Kente cloth from the Ashanti region ©
Formerly a British colony known as the Gold Coast, Ghana was the first black African nation to achieve independence in 1957. It is a relatively small country on the west coast of Africa, situated between Togo and Côte d'Ivoire, and remains a somewhat unexplored tropical gem; an untapped destination that abounds in history, culture, wildlife and scenery, with a wide variety of tourist attractions. Throughout its 10 regions visitors will be greeted with the warm-hearted smiles of its welcoming people.
Nature has been extremely generous to Ghana with its national parks and reserves providing a sanctuary for the native flora and fauna; the grasslands of Mole National Park in the north are home to a variety of large animals, while birds and butterflies are particularly numerous in Ghana's forests. Rainforests such as that of Kakum National Park in the southern central region, with its canopy walkway and nature trails, provide a haven for eco-tourists. Miles of unspoilt beaches, waterfalls, rolling forested hills, rivers and lakes complete the portrait of a country that is a nature lover's delight.
The diverse ethnic groups of Ghana and the ancient traditions of its people have shaped one of the richest cultural environments in Africa and a holiday in Ghana can include wonderful traditional festivals, dancing and music, and a wide variety of arts and crafts. The traditional and cultural heartland of the country is the Ashanti region, home to the nation's dominant tribe, the Ashanti, who are most famous today for their craftwork and ancient artistry in fabrics, particularly the colourful kente cloth.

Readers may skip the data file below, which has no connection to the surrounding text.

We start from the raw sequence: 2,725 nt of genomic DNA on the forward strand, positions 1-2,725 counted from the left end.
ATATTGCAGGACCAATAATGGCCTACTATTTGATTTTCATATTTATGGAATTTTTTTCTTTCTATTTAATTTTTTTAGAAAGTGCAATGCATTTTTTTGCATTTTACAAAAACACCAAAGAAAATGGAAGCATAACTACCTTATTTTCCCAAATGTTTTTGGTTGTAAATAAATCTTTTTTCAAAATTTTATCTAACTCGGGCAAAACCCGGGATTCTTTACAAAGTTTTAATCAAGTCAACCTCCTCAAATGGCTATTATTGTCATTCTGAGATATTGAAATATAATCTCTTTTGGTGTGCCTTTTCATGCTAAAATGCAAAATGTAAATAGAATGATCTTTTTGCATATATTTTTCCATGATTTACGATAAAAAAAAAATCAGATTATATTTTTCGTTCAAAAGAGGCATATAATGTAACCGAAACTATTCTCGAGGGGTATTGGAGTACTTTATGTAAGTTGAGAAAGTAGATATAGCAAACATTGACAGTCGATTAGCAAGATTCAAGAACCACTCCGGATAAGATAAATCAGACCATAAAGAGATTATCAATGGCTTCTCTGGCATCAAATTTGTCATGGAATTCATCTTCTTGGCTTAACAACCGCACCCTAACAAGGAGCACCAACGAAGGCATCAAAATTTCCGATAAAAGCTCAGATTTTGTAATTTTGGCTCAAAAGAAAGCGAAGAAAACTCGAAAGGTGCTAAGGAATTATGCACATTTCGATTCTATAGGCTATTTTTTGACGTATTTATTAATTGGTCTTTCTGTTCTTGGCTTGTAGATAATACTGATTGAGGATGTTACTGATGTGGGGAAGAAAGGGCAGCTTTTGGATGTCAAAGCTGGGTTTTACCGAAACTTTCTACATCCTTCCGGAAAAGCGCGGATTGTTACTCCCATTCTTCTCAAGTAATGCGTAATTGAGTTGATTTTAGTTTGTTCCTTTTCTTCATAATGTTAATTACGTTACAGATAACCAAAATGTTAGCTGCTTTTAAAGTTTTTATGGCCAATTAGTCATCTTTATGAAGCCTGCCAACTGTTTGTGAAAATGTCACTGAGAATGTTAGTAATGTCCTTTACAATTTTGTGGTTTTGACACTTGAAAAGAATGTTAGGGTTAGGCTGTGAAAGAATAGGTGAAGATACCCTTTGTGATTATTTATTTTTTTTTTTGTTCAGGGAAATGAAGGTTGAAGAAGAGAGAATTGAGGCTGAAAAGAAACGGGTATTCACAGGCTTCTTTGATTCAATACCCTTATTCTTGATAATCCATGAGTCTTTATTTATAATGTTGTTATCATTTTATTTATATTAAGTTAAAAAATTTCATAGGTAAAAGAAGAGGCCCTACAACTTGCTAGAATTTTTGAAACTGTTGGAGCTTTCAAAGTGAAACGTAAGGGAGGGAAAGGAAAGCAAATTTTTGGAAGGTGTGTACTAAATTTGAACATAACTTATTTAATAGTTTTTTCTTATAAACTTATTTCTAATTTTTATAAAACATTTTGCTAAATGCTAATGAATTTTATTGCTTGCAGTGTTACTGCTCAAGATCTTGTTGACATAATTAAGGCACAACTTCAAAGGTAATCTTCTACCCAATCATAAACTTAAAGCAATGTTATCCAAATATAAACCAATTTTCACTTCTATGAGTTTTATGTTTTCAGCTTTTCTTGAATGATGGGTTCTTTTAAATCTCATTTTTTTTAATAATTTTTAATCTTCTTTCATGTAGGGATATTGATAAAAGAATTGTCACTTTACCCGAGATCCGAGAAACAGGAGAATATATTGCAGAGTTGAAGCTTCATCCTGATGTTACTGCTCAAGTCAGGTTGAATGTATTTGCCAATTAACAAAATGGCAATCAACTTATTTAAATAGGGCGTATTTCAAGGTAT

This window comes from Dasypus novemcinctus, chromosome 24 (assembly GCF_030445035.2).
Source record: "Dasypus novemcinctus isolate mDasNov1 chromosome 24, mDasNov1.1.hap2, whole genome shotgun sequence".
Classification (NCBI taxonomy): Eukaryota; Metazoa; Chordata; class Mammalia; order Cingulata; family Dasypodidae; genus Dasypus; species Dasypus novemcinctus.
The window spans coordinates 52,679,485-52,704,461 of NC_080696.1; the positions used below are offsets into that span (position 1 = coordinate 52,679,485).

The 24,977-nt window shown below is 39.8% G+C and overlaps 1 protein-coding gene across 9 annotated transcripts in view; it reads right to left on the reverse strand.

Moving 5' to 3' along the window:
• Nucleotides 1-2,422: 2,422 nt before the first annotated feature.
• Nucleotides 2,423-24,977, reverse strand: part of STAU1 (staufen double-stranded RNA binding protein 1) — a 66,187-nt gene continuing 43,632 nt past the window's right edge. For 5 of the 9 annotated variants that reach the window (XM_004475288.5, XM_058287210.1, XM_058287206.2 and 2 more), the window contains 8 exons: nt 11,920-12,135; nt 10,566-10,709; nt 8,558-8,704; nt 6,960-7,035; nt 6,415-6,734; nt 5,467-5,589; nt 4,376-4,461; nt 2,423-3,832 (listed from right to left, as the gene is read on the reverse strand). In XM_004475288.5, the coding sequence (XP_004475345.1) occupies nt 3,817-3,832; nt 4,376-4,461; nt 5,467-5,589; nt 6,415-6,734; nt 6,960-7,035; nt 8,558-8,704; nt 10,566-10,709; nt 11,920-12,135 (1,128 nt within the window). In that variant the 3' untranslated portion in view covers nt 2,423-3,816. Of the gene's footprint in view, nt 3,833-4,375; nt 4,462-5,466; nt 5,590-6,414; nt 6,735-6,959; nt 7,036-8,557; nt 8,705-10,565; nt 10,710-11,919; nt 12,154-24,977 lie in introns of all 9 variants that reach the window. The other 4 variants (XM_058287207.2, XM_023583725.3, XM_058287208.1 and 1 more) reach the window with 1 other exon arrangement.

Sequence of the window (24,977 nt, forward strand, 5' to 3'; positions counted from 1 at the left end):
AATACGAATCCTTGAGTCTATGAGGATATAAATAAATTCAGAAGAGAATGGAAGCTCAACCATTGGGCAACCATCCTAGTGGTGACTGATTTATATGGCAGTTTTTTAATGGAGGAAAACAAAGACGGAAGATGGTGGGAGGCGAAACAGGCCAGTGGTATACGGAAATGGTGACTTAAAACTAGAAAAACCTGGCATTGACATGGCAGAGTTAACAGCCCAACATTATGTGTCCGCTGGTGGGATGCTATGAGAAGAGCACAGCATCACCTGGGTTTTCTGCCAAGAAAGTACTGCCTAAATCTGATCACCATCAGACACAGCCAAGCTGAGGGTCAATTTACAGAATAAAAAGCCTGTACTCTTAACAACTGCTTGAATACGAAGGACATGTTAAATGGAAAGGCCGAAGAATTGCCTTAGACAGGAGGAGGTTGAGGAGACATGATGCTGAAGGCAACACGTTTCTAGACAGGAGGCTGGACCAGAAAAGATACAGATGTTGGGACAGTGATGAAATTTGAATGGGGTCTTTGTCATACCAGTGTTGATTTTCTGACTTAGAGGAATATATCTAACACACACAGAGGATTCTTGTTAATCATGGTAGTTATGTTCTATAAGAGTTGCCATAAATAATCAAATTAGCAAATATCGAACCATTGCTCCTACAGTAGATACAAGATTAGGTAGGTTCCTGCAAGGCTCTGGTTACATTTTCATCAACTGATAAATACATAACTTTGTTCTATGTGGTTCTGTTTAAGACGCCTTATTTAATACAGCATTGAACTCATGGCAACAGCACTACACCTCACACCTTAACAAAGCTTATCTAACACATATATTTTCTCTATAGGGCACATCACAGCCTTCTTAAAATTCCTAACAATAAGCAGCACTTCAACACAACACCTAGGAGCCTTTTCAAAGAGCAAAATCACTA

Ghana's vibrant capital city, Accra, is the gateway to the country and is located in the smallest, yet most populated region on the Gulf of Guinea. The modern city has excellent accommodation, restaurants and nightlife, colourful markets, and is a good base from which to explore the Atlantic coast west of Accra, which boasts many fine palm-fringed beaches, resorts, ancient forts, castles, and fascinating fishing villages. The forts and castles along the coastline date back to the 15th century and have an intriguing history of European occupation, fierce battles and slavery. The Cape Coast Castle, Fort St Jago and Elim Castle are recognised as UNESCO World Heritage Monuments.
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